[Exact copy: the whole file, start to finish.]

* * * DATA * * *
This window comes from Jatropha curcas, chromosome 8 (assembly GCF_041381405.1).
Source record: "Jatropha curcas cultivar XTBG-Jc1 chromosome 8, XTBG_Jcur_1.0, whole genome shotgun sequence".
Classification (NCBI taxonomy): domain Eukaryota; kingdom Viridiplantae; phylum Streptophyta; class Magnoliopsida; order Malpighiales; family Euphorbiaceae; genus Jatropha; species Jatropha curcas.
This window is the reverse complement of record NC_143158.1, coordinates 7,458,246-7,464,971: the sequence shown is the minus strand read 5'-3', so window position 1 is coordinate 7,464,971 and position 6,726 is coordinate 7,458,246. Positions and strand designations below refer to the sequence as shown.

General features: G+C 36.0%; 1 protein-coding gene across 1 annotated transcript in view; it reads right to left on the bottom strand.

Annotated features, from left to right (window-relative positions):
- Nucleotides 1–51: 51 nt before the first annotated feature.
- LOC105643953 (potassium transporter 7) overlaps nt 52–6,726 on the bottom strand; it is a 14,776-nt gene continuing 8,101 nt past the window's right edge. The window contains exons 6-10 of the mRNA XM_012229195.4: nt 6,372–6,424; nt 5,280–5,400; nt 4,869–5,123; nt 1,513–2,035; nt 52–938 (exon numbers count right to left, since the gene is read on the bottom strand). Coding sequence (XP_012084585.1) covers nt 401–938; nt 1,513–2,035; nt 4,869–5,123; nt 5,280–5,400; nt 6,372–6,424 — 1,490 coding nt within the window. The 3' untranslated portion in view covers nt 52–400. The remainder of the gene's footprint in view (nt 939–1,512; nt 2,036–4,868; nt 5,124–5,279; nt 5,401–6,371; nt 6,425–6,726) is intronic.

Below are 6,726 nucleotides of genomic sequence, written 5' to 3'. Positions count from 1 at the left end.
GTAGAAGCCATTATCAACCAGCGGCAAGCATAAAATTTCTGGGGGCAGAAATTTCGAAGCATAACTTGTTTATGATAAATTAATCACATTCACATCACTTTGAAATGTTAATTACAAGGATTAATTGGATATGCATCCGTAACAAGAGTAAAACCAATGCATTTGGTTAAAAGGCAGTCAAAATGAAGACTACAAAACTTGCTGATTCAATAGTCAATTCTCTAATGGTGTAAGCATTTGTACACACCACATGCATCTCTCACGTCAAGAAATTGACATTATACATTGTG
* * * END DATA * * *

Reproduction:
This window comes from Jatropha curcas, chromosome 8 (assembly GCF_041381405.1).
Source record: "Jatropha curcas cultivar XTBG-Jc1 chromosome 8, XTBG_Jcur_1.0, whole genome shotgun sequence".
Classification (NCBI taxonomy): domain Eukaryota; kingdom Viridiplantae; phylum Streptophyta; class Magnoliopsida; order Malpighiales; family Euphorbiaceae; genus Jatropha; species Jatropha curcas.
This window is the reverse complement of record NC_143158.1, coordinates 7,458,246-7,464,971: the sequence shown is the minus strand read 5'-3', so window position 1 is coordinate 7,464,971 and position 6,726 is coordinate 7,458,246. Positions and strand designations below refer to the sequence as shown.

General features: G+C 36.0%; 1 protein-coding gene across 1 annotated transcript in view; it reads right to left on the bottom strand.

Annotated features, from left to right (window-relative positions):
- Nucleotides 1–51: 51 nt before the first annotated feature.
- LOC105643953 (potassium transporter 7) overlaps nt 52–6,726 on the bottom strand; it is a 14,776-nt gene continuing 8,101 nt past the window's right edge. The window contains exons 6-10 of the mRNA XM_012229195.4: nt 6,372–6,424; nt 5,280–5,400; nt 4,869–5,123; nt 1,513–2,035; nt 52–938 (exon numbers count right to left, since the gene is read on the bottom strand). Coding sequence (XP_012084585.1) covers nt 401–938; nt 1,513–2,035; nt 4,869–5,123; nt 5,280–5,400; nt 6,372–6,424 — 1,490 coding nt within the window. The 3' untranslated portion in view covers nt 52–400. The remainder of the gene's footprint in view (nt 939–1,512; nt 2,036–4,868; nt 5,124–5,279; nt 5,401–6,371; nt 6,425–6,726) is intronic.

Below are 6,726 nucleotides of genomic sequence, written 5' to 3'. Positions count from 1 at the left end.
GTAGAAGCCATTATCAACCAGCGGCAAGCATAAAATTTCTGGGGGCAGAAATTTCGAAGCATAACTTGTTTATGATAAATTAATCACATTCACATCACTTTGAAATGTTAATTACAAGGATTAATTGGATATGCATCCGTAACAAGAGTAAAACCAATGCATTTGGTTAAAAGGCAGTCAAAATGAAGACTACAAAACTTGCTGATTCAATAGTCAATTCTCTAATGGTGTAAGCATTTGTACACACCACATGCATCTCTCACGTCAAGAAATTGACATTATACATTGTG